Ronnie James Dio, 67

Ronnie James Dio, onetime lead singer of Black Sabbath, dies at 67

Ronnie James Dio performs with British heavy metal group Heaven and Hell during the 41st Montreux Jazz Festival in Switzerland.
Ronnie James Dio performs with British heavy metal group Heaven and Hell during the 41st Montreux Jazz Festival in Switzerland. (2007 Photo By Sandro Campardo/associated Press)
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By Wayne Parry
Monday, May 17, 2010

Ronnie James Dio, 67, whose soaring vocals, poetic lyrics, and mythic tales of a never-ending struggle between good and evil broke ground in heavy metal, died May 16 of stomach cancer. He was being treated at a Houston hospital, according to his Web site.

"Today my heart is broken," his wife and manager, Wendy Dio, wrote on the site. "Many, many friends and family were able to say their private goodbyes before he peacefully passed away."

Dio revealed last summer that he had stomach cancer, shortly after wrapping up a tour with the latest incarnation of Black Sabbath, under the name Heaven and Hell. Although he had recently undergone his seventh chemotherapy treatment, he was hopeful to perform again. Heaven and Hell canceled its summer tour this month, but Dio did not view being sidelined as a permanent thing.

"Wendy, my doctors and I have worked so hard to make it happen for all of you, the ones we care so much about, that this setback could be devastating, but we will not let it be," he said in a statement. "With your continued love and support, we . . . will carry on and thrive. There will be other tours, more music, more life and much more magic."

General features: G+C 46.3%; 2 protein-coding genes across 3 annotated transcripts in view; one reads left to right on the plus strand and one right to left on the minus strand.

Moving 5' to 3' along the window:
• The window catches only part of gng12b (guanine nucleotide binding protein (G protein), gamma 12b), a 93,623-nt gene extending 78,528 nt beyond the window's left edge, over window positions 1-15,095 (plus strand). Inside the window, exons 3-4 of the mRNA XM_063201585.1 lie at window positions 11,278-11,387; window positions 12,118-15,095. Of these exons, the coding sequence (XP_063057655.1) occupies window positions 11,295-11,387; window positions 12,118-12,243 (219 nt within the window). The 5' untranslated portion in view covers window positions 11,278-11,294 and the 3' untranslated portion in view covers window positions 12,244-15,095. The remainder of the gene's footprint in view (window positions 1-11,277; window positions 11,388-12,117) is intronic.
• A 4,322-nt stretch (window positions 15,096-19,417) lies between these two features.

Dio rose to fame in 1975 as the first lead singer of Rainbow, a heavy metal band put together by guitarist Ritchie Blackmore, who had just quit Deep Purple.

Dio then replaced legendary vocalist Ozzy Osbourne in Black Sabbath in 1980 with the critically acclaimed album "Heaven and Hell," considered by many critics to be one of the finest heavy metal albums of all time. His on-again, off-again tenure with Black Sabbath touched off an intense debate among fans as to which singer was the true essence of the band -- a discussion that lasted until his death.

He also had a successful solo career with his self-titled band, Dio, in between his three stints with Black Sabbath (1980-82, 1992 and 2007-09, when the band toured as Heaven and Hell, to differentiate it from Osbourne-led versions of Sabbath).

Many of his most memorable songs revolved around the struggle between good and evil, including his signature tune "Heaven and Hell." He also drew heavily on medieval imagery in songs such as "Neon Knights," "Killing the Dragon" and "Stargazer."

"He possessed one of the greatest voices in all of heavy metal and had a heart to match it," said Twisted Sister guitarist Jay Jay French, whose band had toured with Dio since 1983 and was to do so this summer at European rock festivals. "He was the nicest, classiest person you would ever want to meet."

Dio organized an all-star charity collaboration in 1986 called Hear N' Aid to raise money for famine relief in Africa, styled on the We Are the World campaign of a few years earlier.

His solo hits included "Rainbow in the Dark," "The Last in Line" and "Holy Diver."

-- Associated Press

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